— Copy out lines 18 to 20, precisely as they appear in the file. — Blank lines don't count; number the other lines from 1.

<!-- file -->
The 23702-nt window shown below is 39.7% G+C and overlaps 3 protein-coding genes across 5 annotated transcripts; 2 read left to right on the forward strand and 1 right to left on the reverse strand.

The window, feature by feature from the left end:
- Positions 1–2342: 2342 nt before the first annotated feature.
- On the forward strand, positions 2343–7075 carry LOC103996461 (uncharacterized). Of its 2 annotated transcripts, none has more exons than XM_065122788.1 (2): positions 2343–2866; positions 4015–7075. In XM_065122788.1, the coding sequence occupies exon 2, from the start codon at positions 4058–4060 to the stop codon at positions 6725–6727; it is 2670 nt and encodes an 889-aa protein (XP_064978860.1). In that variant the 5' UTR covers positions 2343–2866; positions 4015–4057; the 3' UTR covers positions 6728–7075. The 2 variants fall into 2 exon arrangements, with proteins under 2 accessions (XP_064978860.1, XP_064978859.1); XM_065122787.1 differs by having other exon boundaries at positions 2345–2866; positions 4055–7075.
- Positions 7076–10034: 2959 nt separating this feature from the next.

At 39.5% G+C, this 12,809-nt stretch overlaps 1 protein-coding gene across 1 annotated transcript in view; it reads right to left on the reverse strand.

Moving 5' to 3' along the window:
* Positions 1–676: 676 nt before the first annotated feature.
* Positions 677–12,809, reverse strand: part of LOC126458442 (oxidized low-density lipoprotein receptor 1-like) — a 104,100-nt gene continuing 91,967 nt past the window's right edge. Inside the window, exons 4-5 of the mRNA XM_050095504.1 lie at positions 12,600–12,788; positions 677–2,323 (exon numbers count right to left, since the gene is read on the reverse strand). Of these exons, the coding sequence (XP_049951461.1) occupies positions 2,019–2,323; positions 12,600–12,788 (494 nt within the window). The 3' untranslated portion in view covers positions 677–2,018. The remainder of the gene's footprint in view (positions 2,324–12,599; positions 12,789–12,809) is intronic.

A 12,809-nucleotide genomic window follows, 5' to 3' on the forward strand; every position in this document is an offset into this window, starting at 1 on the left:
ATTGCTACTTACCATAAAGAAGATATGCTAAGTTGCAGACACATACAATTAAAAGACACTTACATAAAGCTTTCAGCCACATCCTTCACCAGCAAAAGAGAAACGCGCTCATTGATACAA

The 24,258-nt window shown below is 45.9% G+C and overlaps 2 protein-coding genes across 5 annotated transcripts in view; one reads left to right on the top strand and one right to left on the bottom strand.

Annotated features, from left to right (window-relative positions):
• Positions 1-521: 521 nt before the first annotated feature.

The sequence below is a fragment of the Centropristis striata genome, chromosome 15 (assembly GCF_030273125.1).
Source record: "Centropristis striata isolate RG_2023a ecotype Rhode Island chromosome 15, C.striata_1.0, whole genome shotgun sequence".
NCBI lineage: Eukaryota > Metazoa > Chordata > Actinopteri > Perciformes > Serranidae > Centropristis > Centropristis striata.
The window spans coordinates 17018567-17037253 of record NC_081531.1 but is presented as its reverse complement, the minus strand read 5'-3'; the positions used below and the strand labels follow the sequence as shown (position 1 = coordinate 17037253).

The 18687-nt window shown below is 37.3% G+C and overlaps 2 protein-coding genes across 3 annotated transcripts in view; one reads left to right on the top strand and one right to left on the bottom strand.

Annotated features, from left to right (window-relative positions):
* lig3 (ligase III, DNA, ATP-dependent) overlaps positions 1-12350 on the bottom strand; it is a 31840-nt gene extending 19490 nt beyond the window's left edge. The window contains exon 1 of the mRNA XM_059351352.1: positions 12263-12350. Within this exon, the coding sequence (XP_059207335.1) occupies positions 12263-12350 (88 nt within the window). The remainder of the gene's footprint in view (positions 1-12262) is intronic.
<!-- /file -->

The window spans coordinates 17018567-17037253 of record NC_081531.1 but is presented as its reverse complement, the minus strand read 5'-3'; the positions used below and the strand labels follow the sequence as shown (position 1 = coordinate 17037253).

The 18687-nt window shown below is 37.3% G+C and overlaps 2 protein-coding genes across 3 annotated transcripts in view; one reads left to right on the top strand and one right to left on the bottom strand.

Annotated features, from left to right (window-relative positions):